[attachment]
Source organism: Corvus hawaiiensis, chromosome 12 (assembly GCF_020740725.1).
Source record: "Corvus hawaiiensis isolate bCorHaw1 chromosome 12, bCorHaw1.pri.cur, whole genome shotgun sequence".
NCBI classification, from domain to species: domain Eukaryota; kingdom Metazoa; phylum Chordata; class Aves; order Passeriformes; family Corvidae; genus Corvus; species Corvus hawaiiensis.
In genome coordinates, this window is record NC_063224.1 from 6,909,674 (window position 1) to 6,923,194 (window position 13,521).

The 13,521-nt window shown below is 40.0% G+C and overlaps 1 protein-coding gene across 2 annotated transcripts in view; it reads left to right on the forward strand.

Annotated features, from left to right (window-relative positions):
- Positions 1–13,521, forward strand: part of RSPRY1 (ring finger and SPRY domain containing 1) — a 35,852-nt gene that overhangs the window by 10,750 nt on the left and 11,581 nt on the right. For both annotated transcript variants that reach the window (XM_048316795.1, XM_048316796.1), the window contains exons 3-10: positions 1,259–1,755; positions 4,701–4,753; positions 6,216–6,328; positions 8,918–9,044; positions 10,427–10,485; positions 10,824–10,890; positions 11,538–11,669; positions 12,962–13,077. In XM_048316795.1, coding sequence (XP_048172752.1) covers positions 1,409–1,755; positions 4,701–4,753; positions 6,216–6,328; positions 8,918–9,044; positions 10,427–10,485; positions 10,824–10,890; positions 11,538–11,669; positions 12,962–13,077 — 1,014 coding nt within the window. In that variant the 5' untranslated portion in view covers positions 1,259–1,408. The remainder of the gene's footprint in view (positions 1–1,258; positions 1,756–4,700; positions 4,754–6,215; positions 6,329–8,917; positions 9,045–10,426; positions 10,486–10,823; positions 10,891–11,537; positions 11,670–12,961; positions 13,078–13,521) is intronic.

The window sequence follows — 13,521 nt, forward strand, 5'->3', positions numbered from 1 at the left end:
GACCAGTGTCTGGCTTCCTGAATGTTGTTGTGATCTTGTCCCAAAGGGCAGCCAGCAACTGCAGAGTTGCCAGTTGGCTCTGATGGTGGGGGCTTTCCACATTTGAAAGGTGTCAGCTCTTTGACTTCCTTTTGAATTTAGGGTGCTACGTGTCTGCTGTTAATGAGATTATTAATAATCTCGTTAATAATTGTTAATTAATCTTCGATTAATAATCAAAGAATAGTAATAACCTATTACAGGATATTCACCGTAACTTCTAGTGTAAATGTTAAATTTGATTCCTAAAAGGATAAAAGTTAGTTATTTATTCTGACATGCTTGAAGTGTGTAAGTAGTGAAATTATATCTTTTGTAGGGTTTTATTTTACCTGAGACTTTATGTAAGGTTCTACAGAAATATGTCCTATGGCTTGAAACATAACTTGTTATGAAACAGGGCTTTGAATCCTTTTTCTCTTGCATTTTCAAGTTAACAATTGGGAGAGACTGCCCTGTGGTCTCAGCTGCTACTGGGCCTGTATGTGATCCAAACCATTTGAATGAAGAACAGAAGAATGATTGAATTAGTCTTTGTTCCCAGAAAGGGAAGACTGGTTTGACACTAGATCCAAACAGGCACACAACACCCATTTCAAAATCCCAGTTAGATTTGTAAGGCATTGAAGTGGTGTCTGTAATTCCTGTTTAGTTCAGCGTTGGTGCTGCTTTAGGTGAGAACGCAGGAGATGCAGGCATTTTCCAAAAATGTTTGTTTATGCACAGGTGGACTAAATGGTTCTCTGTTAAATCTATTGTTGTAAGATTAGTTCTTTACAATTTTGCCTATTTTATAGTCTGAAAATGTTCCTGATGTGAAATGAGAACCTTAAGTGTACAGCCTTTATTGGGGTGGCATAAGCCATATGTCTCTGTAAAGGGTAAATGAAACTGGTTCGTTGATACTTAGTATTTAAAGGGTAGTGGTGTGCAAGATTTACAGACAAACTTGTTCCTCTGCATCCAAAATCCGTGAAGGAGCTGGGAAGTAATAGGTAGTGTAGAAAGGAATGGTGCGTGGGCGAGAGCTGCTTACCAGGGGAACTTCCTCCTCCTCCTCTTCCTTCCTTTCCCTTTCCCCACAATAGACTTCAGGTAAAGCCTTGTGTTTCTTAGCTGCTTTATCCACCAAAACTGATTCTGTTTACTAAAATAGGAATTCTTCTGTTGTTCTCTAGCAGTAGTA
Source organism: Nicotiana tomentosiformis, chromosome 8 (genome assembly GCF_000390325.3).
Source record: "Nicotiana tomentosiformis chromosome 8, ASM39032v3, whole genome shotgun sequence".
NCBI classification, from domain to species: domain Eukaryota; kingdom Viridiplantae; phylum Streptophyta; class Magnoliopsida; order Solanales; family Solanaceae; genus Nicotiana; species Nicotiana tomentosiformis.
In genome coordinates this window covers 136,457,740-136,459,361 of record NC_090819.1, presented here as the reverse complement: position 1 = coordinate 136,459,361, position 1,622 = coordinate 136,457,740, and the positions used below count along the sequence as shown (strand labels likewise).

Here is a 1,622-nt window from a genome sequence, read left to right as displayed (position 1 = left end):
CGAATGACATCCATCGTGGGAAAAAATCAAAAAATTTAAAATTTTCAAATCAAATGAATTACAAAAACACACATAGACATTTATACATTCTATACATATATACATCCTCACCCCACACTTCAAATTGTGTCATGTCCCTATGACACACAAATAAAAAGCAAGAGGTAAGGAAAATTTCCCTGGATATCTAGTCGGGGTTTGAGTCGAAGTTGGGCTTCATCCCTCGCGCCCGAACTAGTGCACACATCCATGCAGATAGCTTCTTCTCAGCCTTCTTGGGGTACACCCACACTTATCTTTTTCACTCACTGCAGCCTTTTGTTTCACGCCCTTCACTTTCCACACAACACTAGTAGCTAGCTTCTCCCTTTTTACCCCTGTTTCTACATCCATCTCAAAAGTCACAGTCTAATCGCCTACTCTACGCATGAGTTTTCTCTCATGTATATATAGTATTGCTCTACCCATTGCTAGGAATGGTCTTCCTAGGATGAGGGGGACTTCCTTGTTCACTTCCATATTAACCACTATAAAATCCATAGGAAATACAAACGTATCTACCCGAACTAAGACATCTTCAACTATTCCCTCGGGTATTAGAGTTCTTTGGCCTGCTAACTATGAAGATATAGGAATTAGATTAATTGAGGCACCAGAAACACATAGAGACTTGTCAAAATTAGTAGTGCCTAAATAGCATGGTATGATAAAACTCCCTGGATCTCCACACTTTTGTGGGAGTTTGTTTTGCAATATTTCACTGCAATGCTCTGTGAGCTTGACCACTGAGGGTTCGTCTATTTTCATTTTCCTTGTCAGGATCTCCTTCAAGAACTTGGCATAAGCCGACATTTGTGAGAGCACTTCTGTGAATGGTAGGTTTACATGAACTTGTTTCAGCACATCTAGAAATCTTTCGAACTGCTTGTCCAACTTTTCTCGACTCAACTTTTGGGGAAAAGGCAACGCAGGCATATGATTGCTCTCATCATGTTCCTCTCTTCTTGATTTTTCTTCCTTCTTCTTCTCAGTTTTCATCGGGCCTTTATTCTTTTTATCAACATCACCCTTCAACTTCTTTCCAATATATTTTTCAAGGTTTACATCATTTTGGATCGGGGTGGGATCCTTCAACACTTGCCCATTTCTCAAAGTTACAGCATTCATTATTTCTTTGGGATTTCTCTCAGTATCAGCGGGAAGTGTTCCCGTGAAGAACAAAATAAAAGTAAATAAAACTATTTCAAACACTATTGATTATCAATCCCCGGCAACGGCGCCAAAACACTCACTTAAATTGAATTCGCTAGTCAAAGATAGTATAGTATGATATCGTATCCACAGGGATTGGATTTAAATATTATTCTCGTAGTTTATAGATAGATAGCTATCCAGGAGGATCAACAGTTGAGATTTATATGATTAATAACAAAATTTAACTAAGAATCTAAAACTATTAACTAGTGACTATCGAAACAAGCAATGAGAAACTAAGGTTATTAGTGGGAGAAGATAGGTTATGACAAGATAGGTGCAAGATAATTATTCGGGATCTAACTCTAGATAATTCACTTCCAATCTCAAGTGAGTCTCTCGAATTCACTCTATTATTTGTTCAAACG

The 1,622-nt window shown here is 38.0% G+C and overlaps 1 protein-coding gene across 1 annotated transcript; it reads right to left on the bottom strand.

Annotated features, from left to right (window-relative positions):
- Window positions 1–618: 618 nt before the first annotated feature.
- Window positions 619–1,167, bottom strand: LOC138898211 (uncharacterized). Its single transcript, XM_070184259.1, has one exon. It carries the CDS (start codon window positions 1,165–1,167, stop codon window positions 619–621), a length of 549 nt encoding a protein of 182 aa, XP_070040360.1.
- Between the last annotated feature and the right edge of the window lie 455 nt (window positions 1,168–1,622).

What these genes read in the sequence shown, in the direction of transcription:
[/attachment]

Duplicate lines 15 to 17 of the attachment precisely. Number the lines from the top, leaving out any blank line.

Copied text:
CGAATGACATCCATCGTGGGAAAAAATCAAAAAATTTAAAATTTTCAAATCAAATGAATTACAAAAACACACATAGACATTTATACATTCTATACATATATACATCCTCACCCCACACTTCAAATTGTGTCATGTCCCTATGACACACAAATAAAAAGCAAGAGGTAAGGAAAATTTCCCTGGATATCTAGTCGGGGTTTGAGTCGAAGTTGGGCTTCATCCCTCGCGCCCGAACTAGTGCACACATCCATGCAGATAGCTTCTTCTCAGCCTTCTTGGGGTACACCCACACTTATCTTTTTCACTCACTGCAGCCTTTTGTTTCACGCCCTTCACTTTCCACACAACACTAGTAGCTAGCTTCTCCCTTTTTACCCCTGTTTCTACATCCATCTCAAAAGTCACAGTCTAATCGCCTACTCTACGCATGAGTTTTCTCTCATGTATATATAGTATTGCTCTACCCATTGCTAGGAATGGTCTTCCTAGGATGAGGGGGACTTCCTTGTTCACTTCCATATTAACCACTATAAAATCCATAGGAAATACAAACGTATCTACCCGAACTAAGACATCTTCAACTATTCCCTCGGGTATTAGAGTTCTTTGGCCTGCTAACTATGAAGATATAGGAATTAGATTAATTGAGGCACCAGAAACACATAGAGACTTGTCAAAATTAGTAGTGCCTAAATAGCATGGTATGATAAAACTCCCTGGATCTCCACACTTTTGTGGGAGTTTGTTTTGCAATATTTCACTGCAATGCTCTGTGAGCTTGACCACTGAGGGTTCGTCTATTTTCATTTTCCTTGTCAGGATCTCCTTCAAGAACTTGGCATAAGCCGACATTTGTGAGAGCACTTCTGTGAATGGTAGGTTTACATGAACTTGTTTCAGCACATCTAGAAATCTTTCGAACTGCTTGTCCAACTTTTCTCGACTCAACTTTTGGGGAAAAGGCAACGCAGGCATATGATTGCTCTCATCATGTTCCTCTCTTCTTGATTTTTCTTCCTTCTTCTTCTCAGTTTTCATCGGGCCTTTATTCTTTTTATCAACATCACCCTTCAACTTCTTTCCAATATATTTTTCAAGGTTTACATCATTTTGGATCGGGGTGGGATCCTTCAACACTTGCCCATTTCTCAAAGTTACAGCATTCATTATTTCTTTGGGATTTCTCTCAGTATCAGCGGGAAGTGTTCCCGTGAAGAACAAAATAAAAGTAAATAAAACTATTTCAAACACTATTGATTATCAATCCCCGGCAACGGCGCCAAAACACTCACTTAAATTGAATTCGCTAGTCAAAGATAGTATAGTATGATATCGTATCCACAGGGATTGGATTTAAATATTATTCTCGTAGTTTATAGATAGATAGCTATCCAGGAGGATCAACAGTTGAGATTTATATGATTAATAACAAAATTTAACTAAGAATCTAAAACTATTAACTAGTGACTATCGAAACAAGCAATGAGAAACTAAGGTTATTAGTGGGAGAAGATAGGTTATGACAAGATAGGTGCAAGATAATTATTCGGGATCTAACTCTAGATAATTCACTTCCAATCTCAAGTGAGTCTCTCGAATTCACTCTATTATTTGTTCAAACG

The 1,622-nt window shown here is 38.0% G+C and overlaps 1 protein-coding gene across 1 annotated transcript; it reads right to left on the bottom strand.

Annotated features, from left to right (window-relative positions):